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If You Want To Be Loved…

December 12, 2011

One of my favorite quotes of all time is from the 1st Century Roman poet, Ovid:  If you want to be loved, be lovable. I actually have a necklace with a pendant that has this quotation inscribed in Hebrew. When someone notices the Hebrew inscription and inquires about the meaning, my response always invokes a smile and a nod of understanding. It is such a simple truth. And, it is a truth that needs to be remembered – particularly during holiday season when family gatherings are expected and sometimes dreaded.

As a child, I was often perplexed by the behavior of some of the adults in my family whenever there was a get-together. Most would act pleasantly, but there was always the odd one or two who seemed loaded for bear.  They would use the occasion to let others know their displeasure over something, make snide comments, have a “chip on their shoulder” and/or try to make everyone else miserable because they were. The irony of the behavior of these folks is that, in reality, I sensed that what they really wanted was to be accepted and loved – even though they were acting in ways that were neither acceptable nor loving.

So, as I grew up – being the brilliant child that I was – it dawned on me that the best way to have others accept and like/love you was to be likeable and loving. As I became aware of the people whom others admired and looked up to in my family, I realized that this is how they behaved.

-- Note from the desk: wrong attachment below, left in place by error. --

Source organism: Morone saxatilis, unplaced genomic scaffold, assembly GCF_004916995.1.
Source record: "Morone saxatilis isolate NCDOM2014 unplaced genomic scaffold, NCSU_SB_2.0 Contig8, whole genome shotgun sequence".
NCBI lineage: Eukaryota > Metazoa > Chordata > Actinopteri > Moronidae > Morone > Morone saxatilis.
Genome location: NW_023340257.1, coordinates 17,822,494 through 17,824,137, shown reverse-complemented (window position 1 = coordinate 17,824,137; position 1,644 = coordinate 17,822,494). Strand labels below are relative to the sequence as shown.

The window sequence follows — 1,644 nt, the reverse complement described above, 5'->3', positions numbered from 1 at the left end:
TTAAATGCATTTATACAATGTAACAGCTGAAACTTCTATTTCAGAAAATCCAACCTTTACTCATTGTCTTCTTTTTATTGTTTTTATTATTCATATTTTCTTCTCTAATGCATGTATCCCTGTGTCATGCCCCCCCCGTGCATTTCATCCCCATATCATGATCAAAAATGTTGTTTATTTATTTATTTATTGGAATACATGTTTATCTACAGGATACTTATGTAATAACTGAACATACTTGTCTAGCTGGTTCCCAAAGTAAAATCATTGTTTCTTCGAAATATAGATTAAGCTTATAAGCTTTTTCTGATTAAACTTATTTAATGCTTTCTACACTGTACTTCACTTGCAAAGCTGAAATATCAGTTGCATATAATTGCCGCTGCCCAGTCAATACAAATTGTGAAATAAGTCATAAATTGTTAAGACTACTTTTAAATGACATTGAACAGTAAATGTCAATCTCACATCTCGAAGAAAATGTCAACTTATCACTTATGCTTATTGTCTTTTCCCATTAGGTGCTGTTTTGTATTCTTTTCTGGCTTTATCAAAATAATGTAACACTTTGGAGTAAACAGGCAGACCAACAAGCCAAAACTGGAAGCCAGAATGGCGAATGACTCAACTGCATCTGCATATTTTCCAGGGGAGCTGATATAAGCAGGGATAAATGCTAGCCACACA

Now, I know that I’m not always likeable or loving to everyone – who is? But I do know – I have learned – that your chances of being loved/admired/liked by most people increases when you act lovingly towards them. This concept is especially important to remember when interacting with in-laws, siblings and other family members with whom having a loving relationship can be wrought with challenges and pitfalls. So, this holiday season, resolve to put aside your defenses, make an intellectual decision to enjoy the family gathering and act lovingly toward everyone you encounter. And, if you behave this way every time you are around these same folks, you just might be surprised at the results. After all, for most people, it is hard for to be nasty/mean/sarcastic/defensive toward someone who treats them well.

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